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Infrastructure in Greenland

Limited partnerships

Nuuk hopes that private funding can set its infrastructure plan in motion, but the options for investors are looking limited
Major investment needed here (Photo: Boegh)

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Plans to build a new network of as many as 12 airports and a series of hydroelectric dams in Greenland have already been sketched out in black and white. What Nuuk must now find is more than 3.5 billion kroner ($510 million) it will take to build it all.

A deal, reached on December 2, outlining terms of an agreement between the parties making up the governing coalition, recognises the size of both tasks.

The construction, it states, will require “major investments that cannot be funded solely by infrastructure funding in the national budget”.

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Instead, the best way to come up with the money, it suggests, is by operating as many of the projects as possible as ‘public-private partnerships’, a form of joint investment that gives a privately run firm the right to provide a public service in exchange for an initial investment.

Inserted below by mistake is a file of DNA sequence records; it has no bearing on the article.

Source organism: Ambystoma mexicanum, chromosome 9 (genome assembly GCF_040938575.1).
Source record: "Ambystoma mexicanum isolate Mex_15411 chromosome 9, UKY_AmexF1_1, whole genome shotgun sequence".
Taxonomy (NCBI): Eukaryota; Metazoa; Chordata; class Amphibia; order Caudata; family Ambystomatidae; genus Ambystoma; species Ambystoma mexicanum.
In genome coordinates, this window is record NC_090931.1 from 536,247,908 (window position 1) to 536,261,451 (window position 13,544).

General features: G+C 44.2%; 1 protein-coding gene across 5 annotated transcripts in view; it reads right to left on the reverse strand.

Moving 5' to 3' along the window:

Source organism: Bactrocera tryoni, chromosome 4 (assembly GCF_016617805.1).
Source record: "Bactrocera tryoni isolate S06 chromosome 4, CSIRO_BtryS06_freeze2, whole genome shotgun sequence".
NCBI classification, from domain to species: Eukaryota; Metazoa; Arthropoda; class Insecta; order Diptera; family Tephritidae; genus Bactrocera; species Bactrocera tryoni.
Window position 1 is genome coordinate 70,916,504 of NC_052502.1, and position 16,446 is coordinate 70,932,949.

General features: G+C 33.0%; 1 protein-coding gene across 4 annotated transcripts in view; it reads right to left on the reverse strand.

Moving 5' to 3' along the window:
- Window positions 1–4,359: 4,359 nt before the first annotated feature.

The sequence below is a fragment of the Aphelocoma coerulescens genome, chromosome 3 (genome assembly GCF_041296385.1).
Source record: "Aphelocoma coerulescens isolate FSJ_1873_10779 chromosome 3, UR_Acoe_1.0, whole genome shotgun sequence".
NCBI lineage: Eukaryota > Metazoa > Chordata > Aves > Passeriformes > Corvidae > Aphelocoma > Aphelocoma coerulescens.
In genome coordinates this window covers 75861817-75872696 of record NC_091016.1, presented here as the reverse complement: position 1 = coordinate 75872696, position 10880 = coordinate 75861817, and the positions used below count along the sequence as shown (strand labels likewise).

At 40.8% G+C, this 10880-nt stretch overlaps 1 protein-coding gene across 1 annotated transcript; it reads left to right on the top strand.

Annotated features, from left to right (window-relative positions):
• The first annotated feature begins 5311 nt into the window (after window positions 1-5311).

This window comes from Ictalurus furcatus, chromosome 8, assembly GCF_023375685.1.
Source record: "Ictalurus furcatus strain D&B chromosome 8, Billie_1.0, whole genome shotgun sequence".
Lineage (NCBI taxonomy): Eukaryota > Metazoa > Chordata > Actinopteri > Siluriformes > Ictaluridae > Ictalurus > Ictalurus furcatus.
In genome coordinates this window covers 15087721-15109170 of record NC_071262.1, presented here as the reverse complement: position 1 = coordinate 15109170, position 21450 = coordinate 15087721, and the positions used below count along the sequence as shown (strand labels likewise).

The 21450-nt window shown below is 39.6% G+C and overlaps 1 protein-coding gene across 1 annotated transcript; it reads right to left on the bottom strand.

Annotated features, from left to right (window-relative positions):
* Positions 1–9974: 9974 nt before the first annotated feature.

That, however, will not get lawmakers far. The government reckons that, of the list of projects included in the agreement, just three, two new international airports, one in Ilulissat and one in Nuuk (valued at a total of 1.8 billion kroner), and a hydroelectric dam near Disko Bay (which has yet to be given a price tag), have the potential of turning a profit for a private firm.

Further, given the likelihood that upgrading Nuuk’s airport would see it take over as the nation’s primary point of entry, the agreement suggests that “caution should be exercised” when considering whether to offer operation of the facility to a private investor.

As the most commercially viable projects in the plan, construction of the three projects would be prioritised over regional airports and smaller dams. Once completed, their profits could be used to fund operation of other projects on the list that are likely to run at a loss.

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How to pay for their construction remains unanswered, however. By conservative estimates, those projects amount to 1.7 billion kroner (and may run as high as 2.7 billion kroner) that must be found by 2022, if the plan is to stick to its timeline.

This week, Torben Andersen, the head of a independent panel of economic advisors to the Greenlandic government, told KNR, a broadcaster, that borrowing the money, was likely out of the question.  

The government, for its part, appears to recognise this: in the plan put forward by the coalition, two futher methods for obtaining funding are proposed: hoovering the budget for unused infrastructure funding (estimated to yield as much as 300 million kroner, or the cost of building three regional airports) or selling off nationally controlled firms.